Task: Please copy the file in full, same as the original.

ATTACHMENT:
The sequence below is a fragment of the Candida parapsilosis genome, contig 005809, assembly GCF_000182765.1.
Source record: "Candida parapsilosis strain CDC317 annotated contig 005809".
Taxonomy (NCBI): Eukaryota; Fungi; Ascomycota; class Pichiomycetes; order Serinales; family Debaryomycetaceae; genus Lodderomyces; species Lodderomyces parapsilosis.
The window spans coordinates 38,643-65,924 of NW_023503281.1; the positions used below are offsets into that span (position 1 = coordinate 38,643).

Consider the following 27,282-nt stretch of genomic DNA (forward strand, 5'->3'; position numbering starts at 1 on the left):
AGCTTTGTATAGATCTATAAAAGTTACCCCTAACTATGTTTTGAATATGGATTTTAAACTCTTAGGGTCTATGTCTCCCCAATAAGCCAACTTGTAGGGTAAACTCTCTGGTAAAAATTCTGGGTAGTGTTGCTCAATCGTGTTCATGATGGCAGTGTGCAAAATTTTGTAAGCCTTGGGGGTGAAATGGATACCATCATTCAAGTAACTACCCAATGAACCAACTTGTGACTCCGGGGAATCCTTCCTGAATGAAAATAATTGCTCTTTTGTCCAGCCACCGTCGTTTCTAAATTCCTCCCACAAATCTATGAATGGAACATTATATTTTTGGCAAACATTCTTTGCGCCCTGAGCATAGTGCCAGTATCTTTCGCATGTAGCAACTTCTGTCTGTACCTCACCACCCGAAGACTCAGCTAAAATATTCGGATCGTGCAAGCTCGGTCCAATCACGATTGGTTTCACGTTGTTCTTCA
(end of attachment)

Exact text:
The sequence below is a fragment of the Candida parapsilosis genome, contig 005809, assembly GCF_000182765.1.
Source record: "Candida parapsilosis strain CDC317 annotated contig 005809".
Taxonomy (NCBI): Eukaryota; Fungi; Ascomycota; class Pichiomycetes; order Serinales; family Debaryomycetaceae; genus Lodderomyces; species Lodderomyces parapsilosis.
The window spans coordinates 38,643-65,924 of NW_023503281.1; the positions used below are offsets into that span (position 1 = coordinate 38,643).

Consider the following 27,282-nt stretch of genomic DNA (forward strand, 5'->3'; position numbering starts at 1 on the left):
AGCTTTGTATAGATCTATAAAAGTTACCCCTAACTATGTTTTGAATATGGATTTTAAACTCTTAGGGTCTATGTCTCCCCAATAAGCCAACTTGTAGGGTAAACTCTCTGGTAAAAATTCTGGGTAGTGTTGCTCAATCGTGTTCATGATGGCAGTGTGCAAAATTTTGTAAGCCTTGGGGGTGAAATGGATACCATCATTCAAGTAACTACCCAATGAACCAACTTGTGACTCCGGGGAATCCTTCCTGAATGAAAATAATTGCTCTTTTGTCCAGCCACCGTCGTTTCTAAATTCCTCCCACAAATCTATGAATGGAACATTATATTTTTGGCAAACATTCTTTGCGCCCTGAGCATAGTGCCAGTATCTTTCGCATGTAGCAACTTCTGTCTGTACCTCACCACCCGAAGACTCAGCTAAAATATTCGGATCGTGCAAGCTCGGTCCAATCACGATTGGTTTCACGTTGTTCTTCA